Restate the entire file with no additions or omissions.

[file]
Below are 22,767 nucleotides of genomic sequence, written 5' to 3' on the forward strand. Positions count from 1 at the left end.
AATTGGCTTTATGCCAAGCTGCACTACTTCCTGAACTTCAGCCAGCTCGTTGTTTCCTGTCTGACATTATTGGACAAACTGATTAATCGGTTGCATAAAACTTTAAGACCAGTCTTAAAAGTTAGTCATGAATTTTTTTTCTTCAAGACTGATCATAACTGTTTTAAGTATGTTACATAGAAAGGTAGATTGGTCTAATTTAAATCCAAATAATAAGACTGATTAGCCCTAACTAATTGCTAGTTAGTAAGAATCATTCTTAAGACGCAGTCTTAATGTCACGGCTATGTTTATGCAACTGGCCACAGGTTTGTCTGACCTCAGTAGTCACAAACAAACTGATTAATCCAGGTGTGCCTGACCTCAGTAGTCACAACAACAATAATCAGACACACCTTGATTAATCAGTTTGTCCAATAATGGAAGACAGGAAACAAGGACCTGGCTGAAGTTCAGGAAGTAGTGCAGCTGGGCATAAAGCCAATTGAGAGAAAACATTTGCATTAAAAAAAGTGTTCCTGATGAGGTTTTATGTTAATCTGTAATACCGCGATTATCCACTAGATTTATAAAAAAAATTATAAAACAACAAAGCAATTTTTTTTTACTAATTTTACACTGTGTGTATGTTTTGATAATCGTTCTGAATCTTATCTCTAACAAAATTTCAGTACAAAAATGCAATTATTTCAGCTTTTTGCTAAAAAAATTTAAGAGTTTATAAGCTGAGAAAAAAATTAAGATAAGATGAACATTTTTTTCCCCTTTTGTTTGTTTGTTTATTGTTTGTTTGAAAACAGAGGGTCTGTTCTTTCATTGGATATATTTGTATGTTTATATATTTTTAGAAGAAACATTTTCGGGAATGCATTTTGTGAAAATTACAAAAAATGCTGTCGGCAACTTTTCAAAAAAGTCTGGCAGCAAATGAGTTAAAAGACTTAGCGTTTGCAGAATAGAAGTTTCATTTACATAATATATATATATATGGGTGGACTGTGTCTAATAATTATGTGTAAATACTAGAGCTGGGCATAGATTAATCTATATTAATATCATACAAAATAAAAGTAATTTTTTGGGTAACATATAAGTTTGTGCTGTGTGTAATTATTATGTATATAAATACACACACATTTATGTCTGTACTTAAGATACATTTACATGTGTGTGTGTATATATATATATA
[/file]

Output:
Below are 22,767 nucleotides of genomic sequence, written 5' to 3' on the forward strand. Positions count from 1 at the left end.
AATTGGCTTTATGCCAAGCTGCACTACTTCCTGAACTTCAGCCAGCTCGTTGTTTCCTGTCTGACATTATTGGACAAACTGATTAATCGGTTGCATAAAACTTTAAGACCAGTCTTAAAAGTTAGTCATGAATTTTTTTTCTTCAAGACTGATCATAACTGTTTTAAGTATGTTACATAGAAAGGTAGATTGGTCTAATTTAAATCCAAATAATAAGACTGATTAGCCCTAACTAATTGCTAGTTAGTAAGAATCATTCTTAAGACGCAGTCTTAATGTCACGGCTATGTTTATGCAACTGGCCACAGGTTTGTCTGACCTCAGTAGTCACAAACAAACTGATTAATCCAGGTGTGCCTGACCTCAGTAGTCACAACAACAATAATCAGACACACCTTGATTAATCAGTTTGTCCAATAATGGAAGACAGGAAACAAGGACCTGGCTGAAGTTCAGGAAGTAGTGCAGCTGGGCATAAAGCCAATTGAGAGAAAACATTTGCATTAAAAAAAGTGTTCCTGATGAGGTTTTATGTTAATCTGTAATACCGCGATTATCCACTAGATTTATAAAAAAAATTATAAAACAACAAAGCAATTTTTTTTTACTAATTTTACACTGTGTGTATGTTTTGATAATCGTTCTGAATCTTATCTCTAACAAAATTTCAGTACAAAAATGCAATTATTTCAGCTTTTTGCTAAAAAAATTTAAGAGTTTATAAGCTGAGAAAAAAATTAAGATAAGATGAACATTTTTTTCCCCTTTTGTTTGTTTGTTTATTGTTTGTTTGAAAACAGAGGGTCTGTTCTTTCATTGGATATATTTGTATGTTTATATATTTTTAGAAGAAACATTTTCGGGAATGCATTTTGTGAAAATTACAAAAAATGCTGTCGGCAACTTTTCAAAAAAGTCTGGCAGCAAATGAGTTAAAAGACTTAGCGTTTGCAGAATAGAAGTTTCATTTACATAATATATATATATATGGGTGGACTGTGTCTAATAATTATGTGTAAATACTAGAGCTGGGCATAGATTAATCTATATTAATATCATACAAAATAAAAGTAATTTTTTGGGTAACATATAAGTTTGTGCTGTGTGTAATTATTATGTATATAAATACACACACATTTATGTCTGTACTTAAGATACATTTACATGTGTGTGTGTATATATATATATA